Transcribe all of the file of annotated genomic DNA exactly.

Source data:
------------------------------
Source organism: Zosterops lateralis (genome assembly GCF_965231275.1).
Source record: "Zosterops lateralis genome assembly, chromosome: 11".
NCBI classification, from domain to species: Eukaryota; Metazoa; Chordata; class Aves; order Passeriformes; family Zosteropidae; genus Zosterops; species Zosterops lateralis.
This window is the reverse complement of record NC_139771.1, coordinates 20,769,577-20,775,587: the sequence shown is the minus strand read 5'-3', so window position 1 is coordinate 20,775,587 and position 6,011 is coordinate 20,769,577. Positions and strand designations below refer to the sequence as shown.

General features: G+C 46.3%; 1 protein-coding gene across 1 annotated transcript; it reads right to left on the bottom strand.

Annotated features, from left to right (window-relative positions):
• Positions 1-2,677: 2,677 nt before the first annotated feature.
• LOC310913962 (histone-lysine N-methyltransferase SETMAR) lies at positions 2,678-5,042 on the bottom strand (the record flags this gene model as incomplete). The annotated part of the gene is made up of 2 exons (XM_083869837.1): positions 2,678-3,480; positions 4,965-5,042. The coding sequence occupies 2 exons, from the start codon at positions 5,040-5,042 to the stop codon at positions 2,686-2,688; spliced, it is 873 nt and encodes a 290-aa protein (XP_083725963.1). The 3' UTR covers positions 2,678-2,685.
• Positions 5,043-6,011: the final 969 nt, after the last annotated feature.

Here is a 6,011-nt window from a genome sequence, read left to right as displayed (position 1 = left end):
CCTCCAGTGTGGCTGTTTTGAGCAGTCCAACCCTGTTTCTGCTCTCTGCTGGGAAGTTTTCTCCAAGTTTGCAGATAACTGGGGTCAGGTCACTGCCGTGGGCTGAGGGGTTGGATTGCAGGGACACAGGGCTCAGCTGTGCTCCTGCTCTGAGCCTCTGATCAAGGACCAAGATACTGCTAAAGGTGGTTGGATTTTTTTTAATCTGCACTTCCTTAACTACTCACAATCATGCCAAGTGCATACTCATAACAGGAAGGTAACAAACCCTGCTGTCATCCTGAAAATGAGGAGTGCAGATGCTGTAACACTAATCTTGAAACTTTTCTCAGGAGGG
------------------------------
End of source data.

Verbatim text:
Source organism: Zosterops lateralis (genome assembly GCF_965231275.1).
Source record: "Zosterops lateralis genome assembly, chromosome: 11".
NCBI classification, from domain to species: Eukaryota; Metazoa; Chordata; class Aves; order Passeriformes; family Zosteropidae; genus Zosterops; species Zosterops lateralis.
This window is the reverse complement of record NC_139771.1, coordinates 20,769,577-20,775,587: the sequence shown is the minus strand read 5'-3', so window position 1 is coordinate 20,775,587 and position 6,011 is coordinate 20,769,577. Positions and strand designations below refer to the sequence as shown.

General features: G+C 46.3%; 1 protein-coding gene across 1 annotated transcript; it reads right to left on the bottom strand.

Annotated features, from left to right (window-relative positions):
• Positions 1-2,677: 2,677 nt before the first annotated feature.
• LOC310913962 (histone-lysine N-methyltransferase SETMAR) lies at positions 2,678-5,042 on the bottom strand (the record flags this gene model as incomplete). The annotated part of the gene is made up of 2 exons (XM_083869837.1): positions 2,678-3,480; positions 4,965-5,042. The coding sequence occupies 2 exons, from the start codon at positions 5,040-5,042 to the stop codon at positions 2,686-2,688; spliced, it is 873 nt and encodes a 290-aa protein (XP_083725963.1). The 3' UTR covers positions 2,678-2,685.
• Positions 5,043-6,011: the final 969 nt, after the last annotated feature.

Here is a 6,011-nt window from a genome sequence, read left to right as displayed (position 1 = left end):
CCTCCAGTGTGGCTGTTTTGAGCAGTCCAACCCTGTTTCTGCTCTCTGCTGGGAAGTTTTCTCCAAGTTTGCAGATAACTGGGGTCAGGTCACTGCCGTGGGCTGAGGGGTTGGATTGCAGGGACACAGGGCTCAGCTGTGCTCCTGCTCTGAGCCTCTGATCAAGGACCAAGATACTGCTAAAGGTGGTTGGATTTTTTTTAATCTGCACTTCCTTAACTACTCACAATCATGCCAAGTGCATACTCATAACAGGAAGGTAACAAACCCTGCTGTCATCCTGAAAATGAGGAGTGCAGATGCTGTAACACTAATCTTGAAACTTTTCTCAGGAGGG